Talking Shop with Dharma Singh Khalsa, M.D.
Khalsa is board certified in anesthesiology, pain management, and anti-aging medicine and is president and medical director of the Alzheimer's Prevention Foundation. But the real elixir he prescribes is yoga in the Kundalini tradition. He shares the empowering effect of his Kundalini practices in his new book, Meditation as Medicine, coauthored with Cameron Stauth (Pocket Books, 2001), in which a number of medical meditations that heal physical and emotional maladies are described. We caught up with him in Tucson, Arizona.
Yoga Journal: You were already a practicing anesthesiologist in Albuquerque when you met Kundalini Master Yogi Bhajan. How did that meeting change the way you practice medicine?
Dharma Singh Khalsa: I was practicing yoga in medical school with Richard Hittleman's book 28 Days to Yoga. When I went to San Francisco, I took the Transcendental Meditation program. I figured if it was good enough for the Beatles, it was good enough for me. After completing my medical training, I took my first hospital job in New Mexico, started studying Kundalini Yoga with a few teachers, and had the opportunity to meet Yogi Bhajan. Meeting him accelerated my exploration of alternative medicine.
YJ: What next?
DSK: Having a spiritual practice actually improved my business. It gave me a certain peace that people recognized. Surgeons began requesting me to do their anesthesia, and I found that I could teach patients to relax before surgery. Later, in 1987, after studying acupuncture, I began working with people suffering from severe chronic pain.
YJ: Is there a big difference between the Kundalini practices as taught to you by Yogi Bhajan and the medical meditations you describe in your book?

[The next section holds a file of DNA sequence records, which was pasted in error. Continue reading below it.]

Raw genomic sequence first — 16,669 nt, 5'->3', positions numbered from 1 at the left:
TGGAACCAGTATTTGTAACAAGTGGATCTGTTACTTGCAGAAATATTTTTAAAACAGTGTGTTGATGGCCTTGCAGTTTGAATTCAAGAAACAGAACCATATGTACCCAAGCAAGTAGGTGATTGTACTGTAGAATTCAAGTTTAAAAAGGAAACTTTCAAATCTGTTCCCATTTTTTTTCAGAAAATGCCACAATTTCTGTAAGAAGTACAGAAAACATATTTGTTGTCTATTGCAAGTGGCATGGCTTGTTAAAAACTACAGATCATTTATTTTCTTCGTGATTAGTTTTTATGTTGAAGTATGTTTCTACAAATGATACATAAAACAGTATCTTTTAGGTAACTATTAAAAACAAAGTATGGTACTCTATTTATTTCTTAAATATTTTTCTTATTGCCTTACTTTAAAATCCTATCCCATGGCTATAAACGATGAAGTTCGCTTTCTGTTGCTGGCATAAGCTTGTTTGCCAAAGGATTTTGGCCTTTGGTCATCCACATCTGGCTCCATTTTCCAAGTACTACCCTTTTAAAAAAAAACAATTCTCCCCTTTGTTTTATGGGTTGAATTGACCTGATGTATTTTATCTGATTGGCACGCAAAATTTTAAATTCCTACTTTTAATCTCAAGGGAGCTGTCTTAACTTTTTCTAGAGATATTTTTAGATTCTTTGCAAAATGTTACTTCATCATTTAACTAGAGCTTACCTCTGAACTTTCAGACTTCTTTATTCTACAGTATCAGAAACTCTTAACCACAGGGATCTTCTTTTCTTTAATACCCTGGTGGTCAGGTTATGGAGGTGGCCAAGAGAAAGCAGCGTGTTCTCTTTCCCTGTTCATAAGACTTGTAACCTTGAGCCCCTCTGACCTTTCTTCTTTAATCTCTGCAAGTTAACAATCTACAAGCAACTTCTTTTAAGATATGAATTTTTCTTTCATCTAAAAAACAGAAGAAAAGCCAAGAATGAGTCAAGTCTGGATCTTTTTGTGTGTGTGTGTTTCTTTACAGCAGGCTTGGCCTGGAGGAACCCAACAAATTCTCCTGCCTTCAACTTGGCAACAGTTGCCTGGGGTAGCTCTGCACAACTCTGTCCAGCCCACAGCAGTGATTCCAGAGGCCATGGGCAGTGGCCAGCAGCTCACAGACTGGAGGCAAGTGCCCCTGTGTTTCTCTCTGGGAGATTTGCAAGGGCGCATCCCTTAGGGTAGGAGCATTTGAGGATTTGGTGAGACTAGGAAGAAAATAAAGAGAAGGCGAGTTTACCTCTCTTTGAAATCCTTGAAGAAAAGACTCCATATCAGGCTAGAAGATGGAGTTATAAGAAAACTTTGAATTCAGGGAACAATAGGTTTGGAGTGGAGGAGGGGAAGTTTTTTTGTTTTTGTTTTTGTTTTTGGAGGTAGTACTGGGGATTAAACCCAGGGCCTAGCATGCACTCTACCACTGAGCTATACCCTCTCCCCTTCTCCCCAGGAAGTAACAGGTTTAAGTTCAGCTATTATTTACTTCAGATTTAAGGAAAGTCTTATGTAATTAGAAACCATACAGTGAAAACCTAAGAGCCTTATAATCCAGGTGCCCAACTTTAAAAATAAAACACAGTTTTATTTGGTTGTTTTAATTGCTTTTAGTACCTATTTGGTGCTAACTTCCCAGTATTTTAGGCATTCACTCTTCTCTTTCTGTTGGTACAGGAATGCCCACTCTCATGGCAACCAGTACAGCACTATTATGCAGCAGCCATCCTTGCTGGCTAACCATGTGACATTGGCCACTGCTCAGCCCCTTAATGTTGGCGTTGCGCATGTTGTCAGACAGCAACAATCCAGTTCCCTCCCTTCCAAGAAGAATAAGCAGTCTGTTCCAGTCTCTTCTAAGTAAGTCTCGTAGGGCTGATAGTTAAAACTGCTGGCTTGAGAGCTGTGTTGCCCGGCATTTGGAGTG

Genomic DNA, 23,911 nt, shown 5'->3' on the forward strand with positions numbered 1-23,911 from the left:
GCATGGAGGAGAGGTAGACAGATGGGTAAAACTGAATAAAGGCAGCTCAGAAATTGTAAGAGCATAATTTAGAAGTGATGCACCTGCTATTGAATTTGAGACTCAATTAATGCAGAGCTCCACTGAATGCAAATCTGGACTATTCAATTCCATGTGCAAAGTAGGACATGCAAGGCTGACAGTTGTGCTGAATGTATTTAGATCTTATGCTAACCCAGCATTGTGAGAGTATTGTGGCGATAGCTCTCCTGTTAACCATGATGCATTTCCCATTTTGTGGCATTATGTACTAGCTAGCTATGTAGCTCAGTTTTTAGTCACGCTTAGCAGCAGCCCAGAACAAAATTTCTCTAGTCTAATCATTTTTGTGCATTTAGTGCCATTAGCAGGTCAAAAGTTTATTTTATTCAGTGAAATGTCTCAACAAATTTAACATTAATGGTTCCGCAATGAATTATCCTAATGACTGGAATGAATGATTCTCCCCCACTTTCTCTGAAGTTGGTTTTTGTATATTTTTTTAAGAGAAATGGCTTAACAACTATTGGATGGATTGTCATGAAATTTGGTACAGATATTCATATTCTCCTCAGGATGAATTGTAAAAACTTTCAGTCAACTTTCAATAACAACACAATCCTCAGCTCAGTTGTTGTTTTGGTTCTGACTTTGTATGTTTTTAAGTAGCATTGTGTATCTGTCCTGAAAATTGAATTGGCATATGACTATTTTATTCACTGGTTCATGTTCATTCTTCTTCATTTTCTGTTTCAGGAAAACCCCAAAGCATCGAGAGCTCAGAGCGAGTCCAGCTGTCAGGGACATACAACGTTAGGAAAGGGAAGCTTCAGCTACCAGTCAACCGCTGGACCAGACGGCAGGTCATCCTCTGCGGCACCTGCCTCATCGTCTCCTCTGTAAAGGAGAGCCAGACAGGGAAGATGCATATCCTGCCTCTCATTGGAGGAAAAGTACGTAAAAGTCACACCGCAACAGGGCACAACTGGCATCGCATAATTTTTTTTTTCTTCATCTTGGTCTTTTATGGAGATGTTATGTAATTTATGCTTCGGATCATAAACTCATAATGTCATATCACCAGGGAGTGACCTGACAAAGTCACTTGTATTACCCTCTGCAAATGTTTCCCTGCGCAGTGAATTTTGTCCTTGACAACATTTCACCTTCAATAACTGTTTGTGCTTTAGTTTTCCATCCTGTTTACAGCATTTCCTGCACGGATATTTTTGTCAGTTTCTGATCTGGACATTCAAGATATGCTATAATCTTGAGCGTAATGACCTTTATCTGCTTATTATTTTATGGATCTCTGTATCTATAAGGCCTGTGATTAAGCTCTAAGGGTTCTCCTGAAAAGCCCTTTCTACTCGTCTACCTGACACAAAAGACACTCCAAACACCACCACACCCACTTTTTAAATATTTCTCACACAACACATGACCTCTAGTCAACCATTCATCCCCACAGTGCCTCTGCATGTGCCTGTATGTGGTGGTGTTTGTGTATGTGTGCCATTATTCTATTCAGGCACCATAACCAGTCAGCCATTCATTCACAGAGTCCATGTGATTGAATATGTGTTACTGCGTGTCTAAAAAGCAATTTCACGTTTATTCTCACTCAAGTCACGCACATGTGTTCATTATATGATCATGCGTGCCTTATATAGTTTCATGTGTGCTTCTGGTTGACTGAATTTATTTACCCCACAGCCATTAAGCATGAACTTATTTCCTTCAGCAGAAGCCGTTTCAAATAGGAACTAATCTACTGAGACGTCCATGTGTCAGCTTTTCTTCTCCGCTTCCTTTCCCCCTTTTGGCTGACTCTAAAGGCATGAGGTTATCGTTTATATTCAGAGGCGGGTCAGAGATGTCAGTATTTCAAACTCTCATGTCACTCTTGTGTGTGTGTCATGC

DSK: No. The practice is undiluted. This is the way it was taught to Yogi Bhajan. This is the way he taught it to us. He's a master of Kundalini Yoga and Mahan Tantric. Don't forget that he's been studying yoga since he was 3 years old, and he's 70. He became a master at 17. When we went to high school, he went to yoga school. The practices were taught in secret to one worthy disciple at a time. When Yogi Bhajan came here in 1969, he broke that tradition of secrecy. He said, "I'm in the desert, I have some water, and I'm going to offer it freely."
YJ: How is medical meditation different from other forms of meditation?
DSK: It's more specific than other forms of meditation, and it's faster because it combines five unique attributes: breath, posture, mantra, mudra, and focus.
YJ: Why is mudra, or placing the fingers in particular positions, important?
DSK: If you look at the map of the brain, the homunculus, you see that the nerve endings on the fingertips correspond to more areas of the brain than any other area of the body except maybe the tongue and the lips. Each fingertip has a different spot in the motor sensory area, so when you touch them, you light up that part of the brain, and when you do that in combination with a sound, you not only release information from the command center of the brain, the hypothalamus and the pituitary, but certain neuronal pathways are switched on and off. The combination of the sounds and the fingertips, along with the breath, activates neural pathways to give you a feeling of spirit, or transcendence or being close to God, and stimulates the various healing properties of the brain.
YJ: How can medical meditation slow down the aging process?
DSK: By stimulating the endocrine system. The glands wear out as we age, producing fewer hormones. You're as young as your spine is flexible, your hormones are active, and your nervous system is strong.
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